In the northeast, flu is running at a fevered-pitch with the highest rates we’ve seen in years. Luckily, I’m only dealing with the oh-so-common cold, but it’s slowed me down with its favored weapon, the sinus headache.
So instead of some deep, thoughtful, controversial, mind-provoking (all right, enough with the thesaurus) post, today I offer up a poem from my first collection, The Indifferent World.
It’s about the brothers common and cold when they stay too long, and you know what Mark Twain (or was it Ben Franklin? Or was it Confucius?) once said about guests: Like fish, they begin to stink after three days.
by Ken Craft
The head stands amazed,
harboring labyrinths of lead,
Minotaur of mucus
struggling to ford rivers
that forgot their flow.
Mythical horns scratch
glyphs across the sinal
yearning for escape
through impassable passages:
eyes branched in red
lightning, nose non-negotiable,
mouth agog and dug dry
with rhythmic rushes of air.
Whew. I am impressed with my allusions (Lascaux? Really?) and especially my vocabulary (I’m looking up “glyphs” again even as I type). But I get the idea. The head is occupied by some virus, and the virus is making itself feel at home, too, like some squatter acting with impunity (get the Oscar ready).
The question is, does writing about sickness make one feel better? It forces you to think about your malady–and all the evidence is at hand (or in the head) for material to write about, so I say yes. No, it’s not a cure, but it’s a mighty distractor, and distraction is a popular thing these days (see House comma White on the front pages).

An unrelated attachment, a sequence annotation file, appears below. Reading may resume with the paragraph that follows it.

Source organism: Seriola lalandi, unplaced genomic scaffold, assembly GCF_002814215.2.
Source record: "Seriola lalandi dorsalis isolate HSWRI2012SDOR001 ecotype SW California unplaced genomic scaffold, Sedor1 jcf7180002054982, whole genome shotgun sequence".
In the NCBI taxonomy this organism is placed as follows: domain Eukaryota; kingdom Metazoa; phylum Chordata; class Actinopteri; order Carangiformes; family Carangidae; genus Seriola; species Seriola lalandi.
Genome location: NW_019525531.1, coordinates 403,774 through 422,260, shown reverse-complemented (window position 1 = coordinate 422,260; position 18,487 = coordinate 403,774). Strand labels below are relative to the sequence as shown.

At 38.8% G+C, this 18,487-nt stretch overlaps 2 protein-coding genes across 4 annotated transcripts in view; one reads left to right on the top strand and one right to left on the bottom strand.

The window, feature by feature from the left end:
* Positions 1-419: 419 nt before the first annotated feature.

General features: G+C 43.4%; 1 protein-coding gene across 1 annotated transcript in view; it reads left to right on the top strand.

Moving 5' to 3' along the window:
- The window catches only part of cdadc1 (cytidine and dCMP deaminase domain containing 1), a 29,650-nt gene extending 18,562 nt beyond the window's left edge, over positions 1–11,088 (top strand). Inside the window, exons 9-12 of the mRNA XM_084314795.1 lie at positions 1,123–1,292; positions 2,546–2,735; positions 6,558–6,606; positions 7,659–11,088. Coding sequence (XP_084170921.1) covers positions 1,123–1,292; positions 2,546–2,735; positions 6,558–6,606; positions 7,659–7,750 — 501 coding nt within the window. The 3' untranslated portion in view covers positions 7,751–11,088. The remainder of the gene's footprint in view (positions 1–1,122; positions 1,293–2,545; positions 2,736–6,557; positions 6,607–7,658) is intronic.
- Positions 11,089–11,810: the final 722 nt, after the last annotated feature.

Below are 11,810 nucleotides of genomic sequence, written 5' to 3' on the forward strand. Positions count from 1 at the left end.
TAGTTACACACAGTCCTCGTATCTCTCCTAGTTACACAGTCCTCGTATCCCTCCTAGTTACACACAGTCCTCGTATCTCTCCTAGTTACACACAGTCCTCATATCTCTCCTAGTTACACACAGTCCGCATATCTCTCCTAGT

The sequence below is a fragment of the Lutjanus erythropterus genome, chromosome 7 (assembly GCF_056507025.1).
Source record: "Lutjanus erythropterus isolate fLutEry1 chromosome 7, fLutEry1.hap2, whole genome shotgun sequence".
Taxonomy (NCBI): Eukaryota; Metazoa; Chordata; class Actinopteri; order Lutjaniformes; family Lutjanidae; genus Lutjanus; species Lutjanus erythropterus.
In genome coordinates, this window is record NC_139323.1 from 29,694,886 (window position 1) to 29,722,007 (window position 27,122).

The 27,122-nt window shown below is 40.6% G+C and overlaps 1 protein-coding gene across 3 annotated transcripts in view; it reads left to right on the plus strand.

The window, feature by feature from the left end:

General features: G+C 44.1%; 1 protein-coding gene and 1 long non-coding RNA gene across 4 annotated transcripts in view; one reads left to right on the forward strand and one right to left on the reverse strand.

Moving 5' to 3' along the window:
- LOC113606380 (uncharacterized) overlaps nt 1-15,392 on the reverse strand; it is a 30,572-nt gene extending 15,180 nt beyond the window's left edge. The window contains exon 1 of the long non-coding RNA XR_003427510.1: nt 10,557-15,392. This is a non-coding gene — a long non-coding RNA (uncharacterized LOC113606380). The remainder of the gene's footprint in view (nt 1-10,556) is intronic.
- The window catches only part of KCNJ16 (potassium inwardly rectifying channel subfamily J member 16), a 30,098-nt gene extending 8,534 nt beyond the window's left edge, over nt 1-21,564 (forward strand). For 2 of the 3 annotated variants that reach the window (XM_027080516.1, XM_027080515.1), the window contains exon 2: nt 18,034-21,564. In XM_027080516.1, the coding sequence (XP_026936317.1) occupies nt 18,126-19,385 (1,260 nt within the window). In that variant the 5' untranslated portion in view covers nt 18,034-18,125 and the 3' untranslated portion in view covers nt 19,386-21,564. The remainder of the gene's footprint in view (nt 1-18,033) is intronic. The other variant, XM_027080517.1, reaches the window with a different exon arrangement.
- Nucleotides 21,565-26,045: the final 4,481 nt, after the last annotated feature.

Conclusion: If you’re feeling ill, write about it. Then sanitize the keyboard, won’t you? It’s only polite.
Unlike major publishing houses, small, independent publishers have no marketing budget to speak of, so they depend upon word-of-mouth enthusiasm among their readers. If you are a poetry reader, help keep the word-of-mouth buzz rolling for Lost Sherpa of Happiness by visiting Amazon for a copy today. According to Mark Twain (and Benjamin Franklin), it’s pretty damn good!
14 thoughts on “Poems About Sickness”
Good idea to write about it and I’ve done it, too, though maybe not often enough. I like yours. And here’s my favorite headache poem.
by Sarah Sloat
The magnificent is so yesterday
we hardly look at it anymore.
The luminous ruin of the ocean: a shipwreck in itself.
I would like to tumble from the house into a clarity
of pear trees, walk from wood
to rot to squalor.
That storyline does not get old.
I would like desire to come to me
because I can not
go to it, not in this condition.
Published in Mead: The Magazine of Literature & Libations, Volume 8 (Fall 2014)
No longer online. 🙁
Thanks for sharing, Toni. And I (virtually) know Sarah, too! An expat in Germany with a talent for writing!
My contribution to the Literature of Sickness:
I sleep in my son’s bed,
his comforter billowing
over me like meringue,
the poems of Che Guevara
under my pillow.
When my wife comes home,
she lets the dog in,
the dog who loves me
unconditionally. What did
Che call his apolitical friends?
Drunks, singing, their throats
about to be cut. The dog
loves me for myself, morose,
apolitical, the tang of penicillin
on my skin & he scuttles
down the hall, wondering
where I am, finally
wriggling the comforter
aside & draping himself
over my head like
someone’s flung beret.
Very nice. And a cameo by Che, yet, making it iconic!
Ken, I’m nothing if not aware of marketing the iconic!
“Fish and visitors stink in three days.”. – Benjamin Franklin
Ha! I knew it was one of those. Or good ole Anon. Thanks!
I have a shingles poem, but it hasn’t been published, so I’m keeping it to myself. I’m generally uninspired to write even a blog entry when I’m ill. Kudos for doing that much.
Thank God I’ve dodged shingles (except when up on the roof). We are the chicken pox generation, no?
Yes, as were the generations before us. A lot of my friends had it while too young for the vaccine. I had the vaccine, but my doctor assures me I’d have felt a whole lot worse without it.
We’ll take Doc’s word for it (we usually do…).
I had a shingles vaccine, thank god(dess)!